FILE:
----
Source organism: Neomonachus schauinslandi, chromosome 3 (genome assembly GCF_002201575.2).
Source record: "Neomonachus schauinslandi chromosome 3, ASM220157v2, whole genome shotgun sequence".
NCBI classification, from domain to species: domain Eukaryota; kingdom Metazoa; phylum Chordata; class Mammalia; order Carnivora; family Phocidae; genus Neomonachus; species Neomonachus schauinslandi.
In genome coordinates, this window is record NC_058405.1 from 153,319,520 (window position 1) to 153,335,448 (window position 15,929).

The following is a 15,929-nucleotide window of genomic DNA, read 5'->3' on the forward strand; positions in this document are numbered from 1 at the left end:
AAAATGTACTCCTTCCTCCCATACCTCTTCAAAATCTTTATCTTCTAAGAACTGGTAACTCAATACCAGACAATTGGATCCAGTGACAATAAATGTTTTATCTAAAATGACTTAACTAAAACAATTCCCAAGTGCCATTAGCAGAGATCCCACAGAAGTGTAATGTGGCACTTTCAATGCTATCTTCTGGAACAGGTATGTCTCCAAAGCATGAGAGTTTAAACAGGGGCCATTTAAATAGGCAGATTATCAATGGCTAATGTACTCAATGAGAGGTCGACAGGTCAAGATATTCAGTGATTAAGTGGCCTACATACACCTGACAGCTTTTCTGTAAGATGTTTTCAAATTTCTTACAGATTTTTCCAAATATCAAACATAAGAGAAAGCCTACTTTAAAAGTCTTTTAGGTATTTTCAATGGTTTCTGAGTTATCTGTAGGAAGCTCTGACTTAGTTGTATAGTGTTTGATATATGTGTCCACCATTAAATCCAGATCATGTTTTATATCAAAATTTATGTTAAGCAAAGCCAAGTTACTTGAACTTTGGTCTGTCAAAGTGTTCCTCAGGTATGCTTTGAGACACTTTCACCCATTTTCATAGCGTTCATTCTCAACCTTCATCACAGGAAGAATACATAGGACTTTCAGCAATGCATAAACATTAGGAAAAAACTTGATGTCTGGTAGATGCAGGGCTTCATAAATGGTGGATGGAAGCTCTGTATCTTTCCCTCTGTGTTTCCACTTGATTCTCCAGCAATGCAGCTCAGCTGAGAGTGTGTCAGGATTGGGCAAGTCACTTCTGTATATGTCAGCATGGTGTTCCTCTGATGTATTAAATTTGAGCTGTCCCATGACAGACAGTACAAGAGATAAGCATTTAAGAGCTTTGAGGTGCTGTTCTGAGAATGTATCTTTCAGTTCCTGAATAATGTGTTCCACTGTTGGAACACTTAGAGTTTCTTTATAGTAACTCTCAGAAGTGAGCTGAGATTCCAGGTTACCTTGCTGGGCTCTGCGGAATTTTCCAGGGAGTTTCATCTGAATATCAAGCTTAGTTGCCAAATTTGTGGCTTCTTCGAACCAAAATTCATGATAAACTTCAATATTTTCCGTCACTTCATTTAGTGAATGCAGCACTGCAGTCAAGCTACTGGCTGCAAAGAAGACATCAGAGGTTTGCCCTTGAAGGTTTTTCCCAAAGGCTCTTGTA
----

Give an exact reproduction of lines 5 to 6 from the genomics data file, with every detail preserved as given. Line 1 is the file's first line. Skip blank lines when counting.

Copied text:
The following is a 15,929-nucleotide window of genomic DNA, read 5'->3' on the forward strand; positions in this document are numbered from 1 at the left end:
AAAATGTACTCCTTCCTCCCATACCTCTTCAAAATCTTTATCTTCTAAGAACTGGTAACTCAATACCAGACAATTGGATCCAGTGACAATAAATGTTTTATCTAAAATGACTTAACTAAAACAATTCCCAAGTGCCATTAGCAGAGATCCCACAGAAGTGTAATGTGGCACTTTCAATGCTATCTTCTGGAACAGGTATGTCTCCAAAGCATGAGAGTTTAAACAGGGGCCATTTAAATAGGCAGATTATCAATGGCTAATGTACTCAATGAGAGGTCGACAGGTCAAGATATTCAGTGATTAAGTGGCCTACATACACCTGACAGCTTTTCTGTAAGATGTTTTCAAATTTCTTACAGATTTTTCCAAATATCAAACATAAGAGAAAGCCTACTTTAAAAGTCTTTTAGGTATTTTCAATGGTTTCTGAGTTATCTGTAGGAAGCTCTGACTTAGTTGTATAGTGTTTGATATATGTGTCCACCATTAAATCCAGATCATGTTTTATATCAAAATTTATGTTAAGCAAAGCCAAGTTACTTGAACTTTGGTCTGTCAAAGTGTTCCTCAGGTATGCTTTGAGACACTTTCACCCATTTTCATAGCGTTCATTCTCAACCTTCATCACAGGAAGAATACATAGGACTTTCAGCAATGCATAAACATTAGGAAAAAACTTGATGTCTGGTAGATGCAGGGCTTCATAAATGGTGGATGGAAGCTCTGTATCTTTCCCTCTGTGTTTCCACTTGATTCTCCAGCAATGCAGCTCAGCTGAGAGTGTGTCAGGATTGGGCAAGTCACTTCTGTATATGTCAGCATGGTGTTCCTCTGATGTATTAAATTTGAGCTGTCCCATGACAGACAGTACAAGAGATAAGCATTTAAGAGCTTTGAGGTGCTGTTCTGAGAATGTATCTTTCAGTTCCTGAATAATGTGTTCCACTGTTGGAACACTTAGAGTTTCTTTATAGTAACTCTCAGAAGTGAGCTGAGATTCCAGGTTACCTTGCTGGGCTCTGCGGAATTTTCCAGGGAGTTTCATCTGAATATCAAGCTTAGTTGCCAAATTTGTGGCTTCTTCGAACCAAAATTCATGATAAACTTCAATATTTTCCGTCACTTCATTTAGTGAATGCAGCACTGCAGTCAAGCTACTGGCTGCAAAGAAGACATCAGAGGTTTGCCCTTGAAGGTTTTTCCCAAAGGCTCTTGTA